Iran dismisses alleged plot to kill US ambassador to SA Lana Marks
Iran has dismissed claims in a news report that the country was considering an assassination attempt against Lana Marks, the US ambassador to SA.
The report alleged that Iran sought to assassinate Marks to avenge the killing of top Iranian general Qassem Soleimani.
Iran's ministry of foreign affairs spokesperson Saeed Khatibzadeh described the report in Politico as “custom-ordered, biased and purposeful”. He said it cited remarks purportedly made by a US government official in an attempt to make it look real.
He said these baseless allegations were part of the “[US President Donald] Trump administration’s counterintelligence campaign against Iran”.
“We advise the American officials to stop resorting to hackneyed and worn-out methods for anti-Iran propaganda in the international arena,” said Khatibzadeh.
Iran had proved its constant commitment to international diplomatic principles and norms, said Khatibzadeh.
He said it was the US that had ignored the basic diplomatic principles and become a rogue regime in the international arena — particularly in recent years, with numerous measures out of line with internationally accepted methods and norms.
He said these included masterminding and implementing plots for assassination and military and intelligence interference, withdrawal from many international agreements, violating the territorial integrity of nations, and the assassination of Soleimani.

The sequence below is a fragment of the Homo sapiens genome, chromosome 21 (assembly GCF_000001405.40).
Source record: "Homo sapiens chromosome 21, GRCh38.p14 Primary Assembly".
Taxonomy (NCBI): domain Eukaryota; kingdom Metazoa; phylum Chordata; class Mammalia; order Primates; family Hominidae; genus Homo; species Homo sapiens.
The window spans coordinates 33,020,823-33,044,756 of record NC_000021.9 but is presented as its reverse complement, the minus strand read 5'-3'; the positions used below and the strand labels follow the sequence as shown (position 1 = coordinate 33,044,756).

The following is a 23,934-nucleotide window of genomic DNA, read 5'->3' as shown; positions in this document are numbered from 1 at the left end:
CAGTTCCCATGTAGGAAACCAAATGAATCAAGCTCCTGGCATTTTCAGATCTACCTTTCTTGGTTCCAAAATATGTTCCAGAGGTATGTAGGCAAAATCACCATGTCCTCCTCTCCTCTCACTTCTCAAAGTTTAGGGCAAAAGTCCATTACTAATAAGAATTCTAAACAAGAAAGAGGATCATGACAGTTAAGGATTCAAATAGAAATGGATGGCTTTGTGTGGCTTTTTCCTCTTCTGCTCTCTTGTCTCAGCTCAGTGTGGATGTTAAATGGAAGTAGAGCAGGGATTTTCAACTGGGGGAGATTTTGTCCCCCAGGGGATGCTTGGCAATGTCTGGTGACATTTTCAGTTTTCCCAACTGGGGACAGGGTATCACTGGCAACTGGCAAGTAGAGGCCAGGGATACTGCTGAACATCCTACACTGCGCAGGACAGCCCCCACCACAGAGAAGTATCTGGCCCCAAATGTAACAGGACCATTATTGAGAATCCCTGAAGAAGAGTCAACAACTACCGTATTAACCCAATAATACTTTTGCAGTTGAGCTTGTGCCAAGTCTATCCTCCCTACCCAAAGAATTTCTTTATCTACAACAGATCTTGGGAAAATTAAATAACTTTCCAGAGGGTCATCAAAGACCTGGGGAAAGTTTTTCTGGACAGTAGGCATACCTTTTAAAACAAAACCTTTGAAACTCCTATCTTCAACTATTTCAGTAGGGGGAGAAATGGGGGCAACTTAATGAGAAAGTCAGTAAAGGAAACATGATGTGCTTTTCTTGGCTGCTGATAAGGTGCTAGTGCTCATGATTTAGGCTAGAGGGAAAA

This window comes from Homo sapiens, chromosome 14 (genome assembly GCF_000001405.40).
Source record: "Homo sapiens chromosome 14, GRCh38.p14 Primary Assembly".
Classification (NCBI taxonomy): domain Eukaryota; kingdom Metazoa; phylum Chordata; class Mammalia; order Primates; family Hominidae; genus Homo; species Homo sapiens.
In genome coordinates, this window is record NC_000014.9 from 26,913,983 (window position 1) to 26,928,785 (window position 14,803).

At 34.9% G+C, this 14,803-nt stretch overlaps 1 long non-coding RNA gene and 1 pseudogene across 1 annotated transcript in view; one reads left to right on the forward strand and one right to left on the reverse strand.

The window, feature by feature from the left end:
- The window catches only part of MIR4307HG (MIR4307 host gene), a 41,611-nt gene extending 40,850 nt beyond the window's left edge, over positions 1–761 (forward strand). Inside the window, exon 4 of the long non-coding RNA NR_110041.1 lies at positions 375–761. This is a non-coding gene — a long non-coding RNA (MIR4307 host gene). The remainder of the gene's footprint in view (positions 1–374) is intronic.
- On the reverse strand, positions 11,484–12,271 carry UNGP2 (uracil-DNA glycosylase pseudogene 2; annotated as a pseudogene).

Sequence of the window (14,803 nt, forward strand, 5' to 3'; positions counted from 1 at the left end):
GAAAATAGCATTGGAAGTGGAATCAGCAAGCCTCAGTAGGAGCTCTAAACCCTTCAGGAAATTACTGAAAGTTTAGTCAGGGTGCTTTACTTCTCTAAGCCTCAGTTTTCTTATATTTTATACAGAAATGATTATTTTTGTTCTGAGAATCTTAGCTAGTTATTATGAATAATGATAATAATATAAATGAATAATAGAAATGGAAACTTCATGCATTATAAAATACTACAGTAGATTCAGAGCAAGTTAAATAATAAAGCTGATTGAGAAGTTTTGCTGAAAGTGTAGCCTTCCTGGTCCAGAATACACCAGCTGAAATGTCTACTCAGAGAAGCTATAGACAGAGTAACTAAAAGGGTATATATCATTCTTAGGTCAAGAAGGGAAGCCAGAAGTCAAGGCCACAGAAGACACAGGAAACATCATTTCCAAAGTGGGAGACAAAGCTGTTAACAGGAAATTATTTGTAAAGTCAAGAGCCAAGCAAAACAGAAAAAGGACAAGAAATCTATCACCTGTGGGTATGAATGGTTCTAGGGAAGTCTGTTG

It was predictable that the US would resort to anti-Iran accusations and falsification ahead of the US presidential election, he said.
“However, such measures and news fabrication that would possibly continue in the future will undoubtedly get nowhere and will add to the long list of Washington’s continuous defeats in the face of the Islamic Republic of Iran,” he said.
He said Iran would press on with international legal action at all levels in connection with the assassination of Soleimani and would neither forgive nor forget the act of “terrorism”.
Security expert Jasmine Opperman said according to US legislation, the moment officials got an intelligence report of a threat to their citizens, they were legally mandated to release a report.
“One would hope there has been liaison with the State Security Agency and at this point in time, there are investigations to verify the reliability of the intelligence,” said Opperman.
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